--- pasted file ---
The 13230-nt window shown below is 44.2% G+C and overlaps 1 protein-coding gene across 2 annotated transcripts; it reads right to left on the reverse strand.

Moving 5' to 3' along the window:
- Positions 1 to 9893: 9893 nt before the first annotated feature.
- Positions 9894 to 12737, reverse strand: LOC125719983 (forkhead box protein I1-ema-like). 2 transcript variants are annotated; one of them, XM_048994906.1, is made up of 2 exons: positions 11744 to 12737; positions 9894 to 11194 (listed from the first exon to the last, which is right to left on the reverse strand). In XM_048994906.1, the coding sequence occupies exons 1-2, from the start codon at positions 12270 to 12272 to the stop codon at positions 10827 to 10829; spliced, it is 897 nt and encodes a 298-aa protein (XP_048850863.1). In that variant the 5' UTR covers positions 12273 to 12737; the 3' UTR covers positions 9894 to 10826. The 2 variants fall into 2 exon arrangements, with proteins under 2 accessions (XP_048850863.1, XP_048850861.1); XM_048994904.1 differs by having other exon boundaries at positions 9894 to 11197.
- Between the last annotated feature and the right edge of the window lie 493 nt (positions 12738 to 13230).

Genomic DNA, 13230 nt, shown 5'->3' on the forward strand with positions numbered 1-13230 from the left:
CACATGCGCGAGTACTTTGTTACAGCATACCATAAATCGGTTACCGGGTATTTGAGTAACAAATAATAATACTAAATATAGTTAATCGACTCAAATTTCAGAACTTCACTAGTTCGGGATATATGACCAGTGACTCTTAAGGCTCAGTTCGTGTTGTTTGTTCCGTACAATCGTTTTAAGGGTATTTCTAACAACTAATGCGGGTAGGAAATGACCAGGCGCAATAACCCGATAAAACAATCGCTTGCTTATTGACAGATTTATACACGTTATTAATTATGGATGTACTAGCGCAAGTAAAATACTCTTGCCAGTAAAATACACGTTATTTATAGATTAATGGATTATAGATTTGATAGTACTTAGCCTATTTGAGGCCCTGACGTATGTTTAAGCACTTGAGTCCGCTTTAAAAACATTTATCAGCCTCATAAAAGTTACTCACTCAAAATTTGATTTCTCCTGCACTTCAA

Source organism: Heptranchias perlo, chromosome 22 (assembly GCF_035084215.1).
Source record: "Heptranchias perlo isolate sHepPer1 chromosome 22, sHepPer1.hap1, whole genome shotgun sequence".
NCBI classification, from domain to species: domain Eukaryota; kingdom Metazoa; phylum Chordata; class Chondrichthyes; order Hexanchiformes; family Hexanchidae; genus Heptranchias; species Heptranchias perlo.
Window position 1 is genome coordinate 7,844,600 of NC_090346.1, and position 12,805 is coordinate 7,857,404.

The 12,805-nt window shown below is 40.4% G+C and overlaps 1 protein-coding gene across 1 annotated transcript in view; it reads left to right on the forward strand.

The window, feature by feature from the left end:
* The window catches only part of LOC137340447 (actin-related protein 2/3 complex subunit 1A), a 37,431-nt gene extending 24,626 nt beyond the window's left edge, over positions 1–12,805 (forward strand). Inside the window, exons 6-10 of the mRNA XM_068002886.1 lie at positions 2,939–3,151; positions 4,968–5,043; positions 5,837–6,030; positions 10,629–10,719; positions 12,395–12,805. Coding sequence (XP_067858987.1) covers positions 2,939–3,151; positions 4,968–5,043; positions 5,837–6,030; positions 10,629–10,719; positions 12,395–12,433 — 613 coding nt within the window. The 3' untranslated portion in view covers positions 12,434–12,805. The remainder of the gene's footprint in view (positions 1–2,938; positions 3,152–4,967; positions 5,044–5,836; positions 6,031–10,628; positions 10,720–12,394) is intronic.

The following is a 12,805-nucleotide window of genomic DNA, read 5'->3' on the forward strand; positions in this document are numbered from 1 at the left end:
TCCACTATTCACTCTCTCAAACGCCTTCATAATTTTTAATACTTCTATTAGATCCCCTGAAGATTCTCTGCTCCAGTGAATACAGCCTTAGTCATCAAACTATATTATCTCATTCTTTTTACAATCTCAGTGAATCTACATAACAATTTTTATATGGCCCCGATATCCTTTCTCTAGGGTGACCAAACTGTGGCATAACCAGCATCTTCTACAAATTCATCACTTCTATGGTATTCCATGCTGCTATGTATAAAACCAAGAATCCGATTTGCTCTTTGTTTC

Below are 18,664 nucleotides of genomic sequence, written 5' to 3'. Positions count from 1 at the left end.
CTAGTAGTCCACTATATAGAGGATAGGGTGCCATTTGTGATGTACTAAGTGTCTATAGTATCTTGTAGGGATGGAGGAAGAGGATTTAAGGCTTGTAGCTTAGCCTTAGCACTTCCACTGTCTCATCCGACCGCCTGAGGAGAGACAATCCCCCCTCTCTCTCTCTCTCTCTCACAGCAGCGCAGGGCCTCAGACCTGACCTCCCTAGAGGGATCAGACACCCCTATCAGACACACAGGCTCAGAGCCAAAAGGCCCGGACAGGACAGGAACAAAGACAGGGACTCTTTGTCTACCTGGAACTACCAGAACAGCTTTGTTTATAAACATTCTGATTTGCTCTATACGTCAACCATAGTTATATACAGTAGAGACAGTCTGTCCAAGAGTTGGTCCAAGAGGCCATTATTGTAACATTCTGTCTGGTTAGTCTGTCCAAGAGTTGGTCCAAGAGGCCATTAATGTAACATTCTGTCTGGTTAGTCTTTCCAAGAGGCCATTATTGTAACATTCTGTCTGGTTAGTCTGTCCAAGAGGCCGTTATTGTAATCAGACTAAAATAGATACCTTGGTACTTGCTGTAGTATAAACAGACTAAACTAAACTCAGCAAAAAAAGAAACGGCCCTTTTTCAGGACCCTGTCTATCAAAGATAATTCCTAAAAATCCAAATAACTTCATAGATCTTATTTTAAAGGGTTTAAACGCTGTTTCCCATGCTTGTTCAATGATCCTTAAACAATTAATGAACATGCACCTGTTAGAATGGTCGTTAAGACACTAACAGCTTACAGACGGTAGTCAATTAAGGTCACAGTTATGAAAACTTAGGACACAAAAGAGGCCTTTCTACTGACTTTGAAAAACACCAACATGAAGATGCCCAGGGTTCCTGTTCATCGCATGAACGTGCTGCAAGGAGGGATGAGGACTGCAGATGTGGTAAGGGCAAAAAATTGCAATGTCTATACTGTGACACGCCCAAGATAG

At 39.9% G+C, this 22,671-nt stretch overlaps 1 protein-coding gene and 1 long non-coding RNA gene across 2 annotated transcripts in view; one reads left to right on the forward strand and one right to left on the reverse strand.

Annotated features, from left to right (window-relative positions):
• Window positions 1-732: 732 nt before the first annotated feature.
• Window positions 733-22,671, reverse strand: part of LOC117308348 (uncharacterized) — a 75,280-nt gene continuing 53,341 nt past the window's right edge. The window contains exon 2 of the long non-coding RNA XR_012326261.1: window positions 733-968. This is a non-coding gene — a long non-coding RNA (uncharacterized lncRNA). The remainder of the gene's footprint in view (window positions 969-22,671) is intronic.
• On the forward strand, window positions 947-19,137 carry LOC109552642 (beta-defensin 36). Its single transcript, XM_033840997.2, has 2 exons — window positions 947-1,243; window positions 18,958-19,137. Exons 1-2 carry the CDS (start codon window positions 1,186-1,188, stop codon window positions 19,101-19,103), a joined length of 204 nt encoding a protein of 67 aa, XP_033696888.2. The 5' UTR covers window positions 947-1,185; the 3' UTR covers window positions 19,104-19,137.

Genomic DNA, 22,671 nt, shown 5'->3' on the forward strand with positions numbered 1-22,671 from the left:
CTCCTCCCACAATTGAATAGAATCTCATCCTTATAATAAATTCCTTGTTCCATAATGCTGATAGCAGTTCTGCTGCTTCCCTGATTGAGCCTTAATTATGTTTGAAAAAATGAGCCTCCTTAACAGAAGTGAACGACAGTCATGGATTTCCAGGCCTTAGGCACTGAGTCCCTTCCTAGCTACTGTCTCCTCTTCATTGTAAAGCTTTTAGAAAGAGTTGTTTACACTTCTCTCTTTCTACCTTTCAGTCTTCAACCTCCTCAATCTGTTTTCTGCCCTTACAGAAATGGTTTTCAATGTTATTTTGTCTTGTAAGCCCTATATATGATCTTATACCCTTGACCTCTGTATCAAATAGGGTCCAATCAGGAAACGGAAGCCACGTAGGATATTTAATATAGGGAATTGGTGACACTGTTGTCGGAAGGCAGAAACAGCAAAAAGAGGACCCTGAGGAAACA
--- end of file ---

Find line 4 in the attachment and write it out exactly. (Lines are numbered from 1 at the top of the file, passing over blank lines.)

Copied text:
- Positions 9894 to 12737, reverse strand: LOC125719983 (forkhead box protein I1-ema-like). 2 transcript variants are annotated; one of them, XM_048994906.1, is made up of 2 exons: positions 11744 to 12737; positions 9894 to 11194 (listed from the first exon to the last, which is right to left on the reverse strand). In XM_048994906.1, the coding sequence occupies exons 1-2, from the start codon at positions 12270 to 12272 to the stop codon at positions 10827 to 10829; spliced, it is 897 nt and encodes a 298-aa protein (XP_048850863.1). In that variant the 5' UTR covers positions 12273 to 12737; the 3' UTR covers positions 9894 to 10826. The 2 variants fall into 2 exon arrangements, with proteins under 2 accessions (XP_048850863.1, XP_048850861.1); XM_048994904.1 differs by having other exon boundaries at positions 9894 to 11197.